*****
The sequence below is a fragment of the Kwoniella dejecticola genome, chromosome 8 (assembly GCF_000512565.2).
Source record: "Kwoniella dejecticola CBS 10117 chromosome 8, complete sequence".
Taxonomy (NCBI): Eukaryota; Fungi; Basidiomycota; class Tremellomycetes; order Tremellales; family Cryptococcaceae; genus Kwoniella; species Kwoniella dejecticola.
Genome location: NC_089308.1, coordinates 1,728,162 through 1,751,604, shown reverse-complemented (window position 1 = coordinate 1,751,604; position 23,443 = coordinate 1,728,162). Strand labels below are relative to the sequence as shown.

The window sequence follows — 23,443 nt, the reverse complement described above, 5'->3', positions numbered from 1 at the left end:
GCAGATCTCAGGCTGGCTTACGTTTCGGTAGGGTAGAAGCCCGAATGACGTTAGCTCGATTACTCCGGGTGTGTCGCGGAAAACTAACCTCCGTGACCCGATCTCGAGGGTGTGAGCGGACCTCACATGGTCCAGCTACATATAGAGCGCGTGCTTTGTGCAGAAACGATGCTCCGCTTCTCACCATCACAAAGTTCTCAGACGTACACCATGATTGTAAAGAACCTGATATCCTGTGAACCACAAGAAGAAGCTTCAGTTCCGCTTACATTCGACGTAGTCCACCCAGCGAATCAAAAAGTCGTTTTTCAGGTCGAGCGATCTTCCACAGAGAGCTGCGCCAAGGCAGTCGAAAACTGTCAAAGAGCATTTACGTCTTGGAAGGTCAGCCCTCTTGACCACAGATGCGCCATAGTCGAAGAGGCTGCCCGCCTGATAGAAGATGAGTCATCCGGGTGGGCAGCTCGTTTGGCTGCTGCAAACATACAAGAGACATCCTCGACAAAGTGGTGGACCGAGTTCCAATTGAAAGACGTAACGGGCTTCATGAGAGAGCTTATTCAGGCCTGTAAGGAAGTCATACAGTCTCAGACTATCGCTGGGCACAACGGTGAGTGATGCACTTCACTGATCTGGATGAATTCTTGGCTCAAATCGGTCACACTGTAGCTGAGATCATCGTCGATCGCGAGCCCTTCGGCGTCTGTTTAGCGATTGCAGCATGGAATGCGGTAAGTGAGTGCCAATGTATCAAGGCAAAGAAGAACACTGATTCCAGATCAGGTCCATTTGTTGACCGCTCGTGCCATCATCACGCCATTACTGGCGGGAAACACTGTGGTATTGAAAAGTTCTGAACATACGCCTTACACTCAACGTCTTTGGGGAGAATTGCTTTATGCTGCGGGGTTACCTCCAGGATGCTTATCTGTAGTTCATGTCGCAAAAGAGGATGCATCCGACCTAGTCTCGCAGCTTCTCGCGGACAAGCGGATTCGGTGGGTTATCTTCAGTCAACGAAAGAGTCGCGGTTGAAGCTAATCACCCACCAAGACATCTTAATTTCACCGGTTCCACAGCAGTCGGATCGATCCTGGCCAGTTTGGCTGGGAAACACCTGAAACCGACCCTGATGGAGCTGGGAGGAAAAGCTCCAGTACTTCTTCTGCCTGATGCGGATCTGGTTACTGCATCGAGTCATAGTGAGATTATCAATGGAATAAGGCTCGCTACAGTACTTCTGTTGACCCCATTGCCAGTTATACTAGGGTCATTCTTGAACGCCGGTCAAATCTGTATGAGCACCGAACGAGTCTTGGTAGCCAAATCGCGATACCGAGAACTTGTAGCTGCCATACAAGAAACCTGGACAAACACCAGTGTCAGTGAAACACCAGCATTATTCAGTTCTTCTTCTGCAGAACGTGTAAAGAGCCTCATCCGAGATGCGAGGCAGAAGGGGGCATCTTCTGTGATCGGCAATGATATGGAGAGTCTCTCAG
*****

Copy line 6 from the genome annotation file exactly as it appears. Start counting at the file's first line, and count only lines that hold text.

GCAGATCTCAGGCTGGCTTACGTTTCGGTAGGGTAGAAGCCCGAATGACGTTAGCTCGATTACTCCGGGTGTGTCGCGGAAAACTAACCTCCGTGACCCGATCTCGAGGGTGTGAGCGGACCTCACATGGTCCAGCTACATATAGAGCGCGTGCTTTGTGCAGAAACGATGCTCCGCTTCTCACCATCACAAAGTTCTCAGACGTACACCATGATTGTAAAGAACCTGATATCCTGTGAACCACAAGAAGAAGCTTCAGTTCCGCTTACATTCGACGTAGTCCACCCAGCGAATCAAAAAGTCGTTTTTCAGGTCGAGCGATCTTCCACAGAGAGCTGCGCCAAGGCAGTCGAAAACTGTCAAAGAGCATTTACGTCTTGGAAGGTCAGCCCTCTTGACCACAGATGCGCCATAGTCGAAGAGGCTGCCCGCCTGATAGAAGATGAGTCATCCGGGTGGGCAGCTCGTTTGGCTGCTGCAAACATACAAGAGACATCCTCGACAAAGTGGTGGACCGAGTTCCAATTGAAAGACGTAACGGGCTTCATGAGAGAGCTTATTCAGGCCTGTAAGGAAGTCATACAGTCTCAGACTATCGCTGGGCACAACGGTGAGTGATGCACTTCACTGATCTGGATGAATTCTTGGCTCAAATCGGTCACACTGTAGCTGAGATCATCGTCGATCGCGAGCCCTTCGGCGTCTGTTTAGCGATTGCAGCATGGAATGCGGTAAGTGAGTGCCAATGTATCAAGGCAAAGAAGAACACTGATTCCAGATCAGGTCCATTTGTTGACCGCTCGTGCCATCATCACGCCATTACTGGCGGGAAACACTGTGGTATTGAAAAGTTCTGAACATACGCCTTACACTCAACGTCTTTGGGGAGAATTGCTTTATGCTGCGGGGTTACCTCCAGGATGCTTATCTGTAGTTCATGTCGCAAAAGAGGATGCATCCGACCTAGTCTCGCAGCTTCTCGCGGACAAGCGGATTCGGTGGGTTATCTTCAGTCAACGAAAGAGTCGCGGTTGAAGCTAATCACCCACCAAGACATCTTAATTTCACCGGTTCCACAGCAGTCGGATCGATCCTGGCCAGTTTGGCTGGGAAACACCTGAAACCGACCCTGATGGAGCTGGGAGGAAAAGCTCCAGTACTTCTTCTGCCTGATGCGGATCTGGTTACTGCATCGAGTCATAGTGAGATTATCAATGGAATAAGGCTCGCTACAGTACTTCTGTTGACCCCATTGCCAGTTATACTAGGGTCATTCTTGAACGCCGGTCAAATCTGTATGAGCACCGAACGAGTCTTGGTAGCCAAATCGCGATACCGAGAACTTGTAGCTGCCATACAAGAAACCTGGACAAACACCAGTGTCAGTGAAACACCAGCATTATTCAGTTCTTCTTCTGCAGAACGTGTAAAGAGCCTCATCCGAGATGCGAGGCAGAAGGGGGCATCTTCTGTGATCGGCAATGATATGGAGAGTCTCTCAG